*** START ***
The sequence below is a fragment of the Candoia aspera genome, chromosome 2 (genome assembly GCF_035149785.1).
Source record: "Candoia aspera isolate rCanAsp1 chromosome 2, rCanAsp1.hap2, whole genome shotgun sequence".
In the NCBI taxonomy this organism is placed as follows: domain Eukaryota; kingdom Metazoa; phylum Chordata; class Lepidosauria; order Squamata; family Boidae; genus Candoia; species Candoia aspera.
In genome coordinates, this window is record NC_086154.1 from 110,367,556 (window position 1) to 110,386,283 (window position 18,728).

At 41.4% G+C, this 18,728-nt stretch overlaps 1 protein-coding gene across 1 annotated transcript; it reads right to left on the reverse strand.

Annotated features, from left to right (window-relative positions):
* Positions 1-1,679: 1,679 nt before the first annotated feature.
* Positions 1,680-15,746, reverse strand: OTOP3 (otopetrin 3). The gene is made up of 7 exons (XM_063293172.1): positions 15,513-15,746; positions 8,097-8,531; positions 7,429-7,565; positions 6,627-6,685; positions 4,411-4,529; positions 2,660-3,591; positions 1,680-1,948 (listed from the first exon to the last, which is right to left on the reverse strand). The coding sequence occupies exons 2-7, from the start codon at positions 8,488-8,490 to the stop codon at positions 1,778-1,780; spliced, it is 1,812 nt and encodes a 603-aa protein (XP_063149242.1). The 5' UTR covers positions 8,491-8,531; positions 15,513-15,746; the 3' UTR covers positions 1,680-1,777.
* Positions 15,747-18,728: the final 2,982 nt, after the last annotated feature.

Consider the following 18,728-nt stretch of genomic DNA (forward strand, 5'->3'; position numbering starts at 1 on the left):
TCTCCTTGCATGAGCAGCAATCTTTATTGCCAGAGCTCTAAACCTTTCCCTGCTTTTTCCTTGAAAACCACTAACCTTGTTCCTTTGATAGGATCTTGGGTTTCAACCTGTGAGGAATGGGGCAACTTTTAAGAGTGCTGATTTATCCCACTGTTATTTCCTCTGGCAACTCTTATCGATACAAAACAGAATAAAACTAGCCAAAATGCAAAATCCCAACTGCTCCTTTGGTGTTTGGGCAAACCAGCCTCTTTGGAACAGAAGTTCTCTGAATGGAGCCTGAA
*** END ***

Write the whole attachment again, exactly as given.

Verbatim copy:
The sequence below is a fragment of the Candoia aspera genome, chromosome 2 (genome assembly GCF_035149785.1).
Source record: "Candoia aspera isolate rCanAsp1 chromosome 2, rCanAsp1.hap2, whole genome shotgun sequence".
In the NCBI taxonomy this organism is placed as follows: domain Eukaryota; kingdom Metazoa; phylum Chordata; class Lepidosauria; order Squamata; family Boidae; genus Candoia; species Candoia aspera.
In genome coordinates, this window is record NC_086154.1 from 110,367,556 (window position 1) to 110,386,283 (window position 18,728).

At 41.4% G+C, this 18,728-nt stretch overlaps 1 protein-coding gene across 1 annotated transcript; it reads right to left on the reverse strand.

Annotated features, from left to right (window-relative positions):
* Positions 1-1,679: 1,679 nt before the first annotated feature.
* Positions 1,680-15,746, reverse strand: OTOP3 (otopetrin 3). The gene is made up of 7 exons (XM_063293172.1): positions 15,513-15,746; positions 8,097-8,531; positions 7,429-7,565; positions 6,627-6,685; positions 4,411-4,529; positions 2,660-3,591; positions 1,680-1,948 (listed from the first exon to the last, which is right to left on the reverse strand). The coding sequence occupies exons 2-7, from the start codon at positions 8,488-8,490 to the stop codon at positions 1,778-1,780; spliced, it is 1,812 nt and encodes a 603-aa protein (XP_063149242.1). The 5' UTR covers positions 8,491-8,531; positions 15,513-15,746; the 3' UTR covers positions 1,680-1,777.
* Positions 15,747-18,728: the final 2,982 nt, after the last annotated feature.

Consider the following 18,728-nt stretch of genomic DNA (forward strand, 5'->3'; position numbering starts at 1 on the left):
TCTCCTTGCATGAGCAGCAATCTTTATTGCCAGAGCTCTAAACCTTTCCCTGCTTTTTCCTTGAAAACCACTAACCTTGTTCCTTTGATAGGATCTTGGGTTTCAACCTGTGAGGAATGGGGCAACTTTTAAGAGTGCTGATTTATCCCACTGTTATTTCCTCTGGCAACTCTTATCGATACAAAACAGAATAAAACTAGCCAAAATGCAAAATCCCAACTGCTCCTTTGGTGTTTGGGCAAACCAGCCTCTTTGGAACAGAAGTTCTCTGAATGGAGCCTGAA